Search Icon
header-learningCenter

Media Center

Stay at Home Spouses Now Eligible to Qualify for Credit Cards 

When the Credit Card Act was adopted in 2009, one of the provisions stated that credit card companies could only consider an individual’s independent income, and not household income, when issuing credit. That led to some individuals, who had the means to pay, to not qualify for credit cards. In the credit driven environment we live in, that could create a problem. “Having credit, and using that credit responsibly, is a major plus on a credit report, “states Jana Castanon, spokesperson for Apprisen. “The inability to gain access could cost the consumer hundreds of dollars. Many services attach higher premiums or fees for those who have sub-standard credit or no credit.” However, with the diligence of some lawmakers, that has changed.

Recently, the Consumer Financial Protection Bureau reformed these provisions. Now, credit card companies will be able to consider the income of a spouse or partner, who is 21 years or older, when issuing new credit or approving higher credit limits. The credit card issuers will have six months to comply with the new rules.
 
With the rules changing and a family’s ability to take out more credit, financial honesty within any relationship is a must. “So many times we see clients in our offices where credit cards have been opened without the knowledge of the other partner,” continues Castanon. “This often creates a financial hardship where all expenses are not being met.” It is important to talk about your financial goals and develop a strategy to reach them together. Apprisen offers these suggestions to help families work together financially:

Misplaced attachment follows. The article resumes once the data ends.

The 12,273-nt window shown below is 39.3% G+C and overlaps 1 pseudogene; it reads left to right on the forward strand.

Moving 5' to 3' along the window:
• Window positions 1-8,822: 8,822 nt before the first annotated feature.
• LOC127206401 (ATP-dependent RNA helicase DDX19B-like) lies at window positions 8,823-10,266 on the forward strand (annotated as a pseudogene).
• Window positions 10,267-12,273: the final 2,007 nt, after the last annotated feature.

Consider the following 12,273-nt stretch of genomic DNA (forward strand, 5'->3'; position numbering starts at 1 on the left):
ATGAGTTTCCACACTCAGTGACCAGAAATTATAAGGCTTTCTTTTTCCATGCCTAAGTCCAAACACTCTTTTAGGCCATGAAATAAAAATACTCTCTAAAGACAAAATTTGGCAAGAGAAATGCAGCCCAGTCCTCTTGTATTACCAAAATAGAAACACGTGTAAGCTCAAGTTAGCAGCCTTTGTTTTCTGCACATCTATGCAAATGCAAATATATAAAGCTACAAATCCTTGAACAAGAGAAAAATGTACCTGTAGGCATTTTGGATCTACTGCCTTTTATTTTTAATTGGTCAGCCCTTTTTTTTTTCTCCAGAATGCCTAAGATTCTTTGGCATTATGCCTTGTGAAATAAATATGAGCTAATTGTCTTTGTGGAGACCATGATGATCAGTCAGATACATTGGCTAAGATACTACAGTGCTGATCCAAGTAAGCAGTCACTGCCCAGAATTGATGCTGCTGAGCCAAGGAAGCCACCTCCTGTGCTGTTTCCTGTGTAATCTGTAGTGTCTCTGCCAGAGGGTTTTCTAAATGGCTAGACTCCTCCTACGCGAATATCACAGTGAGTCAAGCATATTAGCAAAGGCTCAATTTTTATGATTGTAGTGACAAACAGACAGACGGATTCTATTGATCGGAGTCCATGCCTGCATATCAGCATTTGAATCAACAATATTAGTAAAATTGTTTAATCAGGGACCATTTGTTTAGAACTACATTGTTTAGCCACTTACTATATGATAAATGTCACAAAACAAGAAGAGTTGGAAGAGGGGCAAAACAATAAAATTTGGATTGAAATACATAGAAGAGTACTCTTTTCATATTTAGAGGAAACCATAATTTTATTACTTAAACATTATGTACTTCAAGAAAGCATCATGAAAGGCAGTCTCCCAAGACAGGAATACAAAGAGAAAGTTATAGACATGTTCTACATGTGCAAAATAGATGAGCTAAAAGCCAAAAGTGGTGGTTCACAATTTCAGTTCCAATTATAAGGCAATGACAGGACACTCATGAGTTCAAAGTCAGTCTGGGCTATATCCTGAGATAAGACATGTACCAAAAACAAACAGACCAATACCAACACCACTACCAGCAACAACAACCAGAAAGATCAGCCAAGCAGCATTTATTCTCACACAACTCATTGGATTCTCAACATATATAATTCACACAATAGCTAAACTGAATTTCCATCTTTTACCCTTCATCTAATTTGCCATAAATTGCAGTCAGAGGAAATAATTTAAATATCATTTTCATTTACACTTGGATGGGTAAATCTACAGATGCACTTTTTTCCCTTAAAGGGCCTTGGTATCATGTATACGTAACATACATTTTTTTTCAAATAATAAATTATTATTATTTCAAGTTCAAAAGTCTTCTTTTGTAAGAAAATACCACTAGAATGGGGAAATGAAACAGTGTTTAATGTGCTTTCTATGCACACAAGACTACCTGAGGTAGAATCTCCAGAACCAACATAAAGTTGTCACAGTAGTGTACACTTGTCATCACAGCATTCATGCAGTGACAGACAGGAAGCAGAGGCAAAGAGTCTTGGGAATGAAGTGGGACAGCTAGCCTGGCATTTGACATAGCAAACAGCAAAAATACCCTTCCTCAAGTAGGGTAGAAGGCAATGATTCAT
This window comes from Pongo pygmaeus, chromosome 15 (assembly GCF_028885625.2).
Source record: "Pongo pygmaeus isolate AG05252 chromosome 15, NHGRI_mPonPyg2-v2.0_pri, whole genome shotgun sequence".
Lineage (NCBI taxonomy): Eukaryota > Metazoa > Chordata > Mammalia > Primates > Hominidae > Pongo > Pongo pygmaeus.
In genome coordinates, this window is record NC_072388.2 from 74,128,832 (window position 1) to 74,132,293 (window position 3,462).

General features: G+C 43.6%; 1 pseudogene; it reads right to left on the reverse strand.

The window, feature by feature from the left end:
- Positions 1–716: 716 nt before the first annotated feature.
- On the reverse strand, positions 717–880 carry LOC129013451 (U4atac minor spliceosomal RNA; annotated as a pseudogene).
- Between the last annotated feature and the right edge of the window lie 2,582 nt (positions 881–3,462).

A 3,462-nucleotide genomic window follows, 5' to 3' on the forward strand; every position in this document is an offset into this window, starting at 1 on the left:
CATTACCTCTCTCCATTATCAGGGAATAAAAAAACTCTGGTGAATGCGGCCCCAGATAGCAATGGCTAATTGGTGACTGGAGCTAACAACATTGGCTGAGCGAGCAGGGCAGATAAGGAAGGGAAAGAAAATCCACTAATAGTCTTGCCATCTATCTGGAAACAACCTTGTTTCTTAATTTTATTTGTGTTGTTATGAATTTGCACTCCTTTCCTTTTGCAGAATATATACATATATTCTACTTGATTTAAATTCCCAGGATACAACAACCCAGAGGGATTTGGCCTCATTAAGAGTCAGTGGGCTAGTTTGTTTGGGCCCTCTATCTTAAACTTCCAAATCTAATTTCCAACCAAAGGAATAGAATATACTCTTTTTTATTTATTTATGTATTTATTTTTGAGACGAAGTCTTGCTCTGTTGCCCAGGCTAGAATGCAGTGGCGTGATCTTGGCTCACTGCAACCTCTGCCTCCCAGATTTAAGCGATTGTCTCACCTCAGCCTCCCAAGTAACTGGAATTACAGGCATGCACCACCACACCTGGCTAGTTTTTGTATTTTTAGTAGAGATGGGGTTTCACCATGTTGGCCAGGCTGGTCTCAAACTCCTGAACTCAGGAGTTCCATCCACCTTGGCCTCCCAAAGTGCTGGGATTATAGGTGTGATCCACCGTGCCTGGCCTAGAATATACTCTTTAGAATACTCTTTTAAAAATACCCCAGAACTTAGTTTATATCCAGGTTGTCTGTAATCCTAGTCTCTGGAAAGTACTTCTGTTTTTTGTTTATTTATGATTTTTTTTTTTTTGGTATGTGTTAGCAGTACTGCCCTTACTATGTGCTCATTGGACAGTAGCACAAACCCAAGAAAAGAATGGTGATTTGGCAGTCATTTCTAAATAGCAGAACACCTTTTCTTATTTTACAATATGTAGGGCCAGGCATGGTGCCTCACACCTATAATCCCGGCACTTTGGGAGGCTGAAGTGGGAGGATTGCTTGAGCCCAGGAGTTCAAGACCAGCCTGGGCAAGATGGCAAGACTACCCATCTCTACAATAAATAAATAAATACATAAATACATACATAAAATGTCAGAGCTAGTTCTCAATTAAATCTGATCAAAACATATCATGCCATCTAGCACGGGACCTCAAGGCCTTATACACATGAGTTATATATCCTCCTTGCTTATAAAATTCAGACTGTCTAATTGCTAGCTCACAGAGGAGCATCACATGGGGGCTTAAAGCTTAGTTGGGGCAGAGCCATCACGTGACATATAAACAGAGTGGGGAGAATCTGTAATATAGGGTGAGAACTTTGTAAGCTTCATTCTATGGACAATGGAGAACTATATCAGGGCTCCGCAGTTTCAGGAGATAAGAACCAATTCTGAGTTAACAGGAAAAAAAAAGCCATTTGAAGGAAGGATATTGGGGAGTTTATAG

• Have a conversation about how any new credit card will fit into your current credit use. Unexpected surprises can compromise your family’s financial health and possibly your ability to obtain future credit.
  • Develop short-term and long-term goals. It’s ok to have individual goals, but you should have family goals, too.
  • Construct a new joint budget that includes savings. Emergency situations drop into your life at the most inopportune times. Without a rainy day fund, the financial hole becomes even deeper.
  • Decide which person will be responsible for paying the monthly bills. It is likely that one person will be a good fit for this task, while the other finds it burdensome.
  • Allow each person to have independence by setting aside money to be spent at his or her discretion.

 

####


Apprisen, a national nonprofit credit counseling agency, has been helping consumers manage their finances and get out of debt for over 55 years. Certified counselors provide money management and debt counseling, HUD-approved housing counseling, and financial education. Services are provided in 10 states through local offices and nationally by phone or via the Internet. The oldest nonprofit credit counseling organization in the country, Apprisen was formerly known in its local communities as Consumer Credit Counseling Service (CCCS). Accredited by the Council on Accreditation (COA), CCCS is a member of the National Foundation for Credit Counseling (NFCC), the Better Business Bureau (BBB), and AICCCA. Information is available 24/7. Call 800-355-2227 or visit the website, www.Apprisen.com. You can "like us" on Facebook at www.facebook.com/Apprisen and follow us on Twitter at www.twitter.com/Apprisen.

Apprisen BBB Business Review United Way